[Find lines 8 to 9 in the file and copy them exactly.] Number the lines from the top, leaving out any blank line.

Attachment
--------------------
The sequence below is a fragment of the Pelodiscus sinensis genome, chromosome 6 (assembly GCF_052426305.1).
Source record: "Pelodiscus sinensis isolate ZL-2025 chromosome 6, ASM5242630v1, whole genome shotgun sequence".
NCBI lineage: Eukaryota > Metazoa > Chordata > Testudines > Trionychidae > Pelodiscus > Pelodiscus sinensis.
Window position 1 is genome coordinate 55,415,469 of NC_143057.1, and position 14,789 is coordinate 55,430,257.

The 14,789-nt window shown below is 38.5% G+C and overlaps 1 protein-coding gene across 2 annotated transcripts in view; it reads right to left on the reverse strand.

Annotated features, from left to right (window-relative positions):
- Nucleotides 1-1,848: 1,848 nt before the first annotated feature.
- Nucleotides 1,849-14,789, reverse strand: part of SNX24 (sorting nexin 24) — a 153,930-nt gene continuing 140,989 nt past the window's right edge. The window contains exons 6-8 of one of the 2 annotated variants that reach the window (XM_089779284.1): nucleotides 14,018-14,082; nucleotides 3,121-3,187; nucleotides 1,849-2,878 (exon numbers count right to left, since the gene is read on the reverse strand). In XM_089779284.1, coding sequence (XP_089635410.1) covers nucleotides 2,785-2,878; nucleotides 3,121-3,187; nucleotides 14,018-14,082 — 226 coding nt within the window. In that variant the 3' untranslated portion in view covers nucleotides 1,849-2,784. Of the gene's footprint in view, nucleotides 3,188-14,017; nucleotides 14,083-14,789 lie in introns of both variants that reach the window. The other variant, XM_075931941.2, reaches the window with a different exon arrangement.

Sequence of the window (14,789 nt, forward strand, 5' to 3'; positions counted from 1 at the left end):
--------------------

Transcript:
- Nucleotides 1,849-14,789, reverse strand: part of SNX24 (sorting nexin 24) — a 153,930-nt gene continuing 140,989 nt past the window's right edge. The window contains exons 6-8 of one of the 2 annotated variants that reach the window (XM_089779284.1): nucleotides 14,018-14,082; nucleotides 3,121-3,187; nucleotides 1,849-2,878 (exon numbers count right to left, since the gene is read on the reverse strand). In XM_089779284.1, coding sequence (XP_089635410.1) covers nucleotides 2,785-2,878; nucleotides 3,121-3,187; nucleotides 14,018-14,082 — 226 coding nt within the window. In that variant the 3' untranslated portion in view covers nucleotides 1,849-2,784. Of the gene's footprint in view, nucleotides 3,188-14,017; nucleotides 14,083-14,789 lie in introns of both variants that reach the window. The other variant, XM_075931941.2, reaches the window with a different exon arrangement.

Sequence of the window (14,789 nt, forward strand, 5' to 3'; positions counted from 1 at the left end):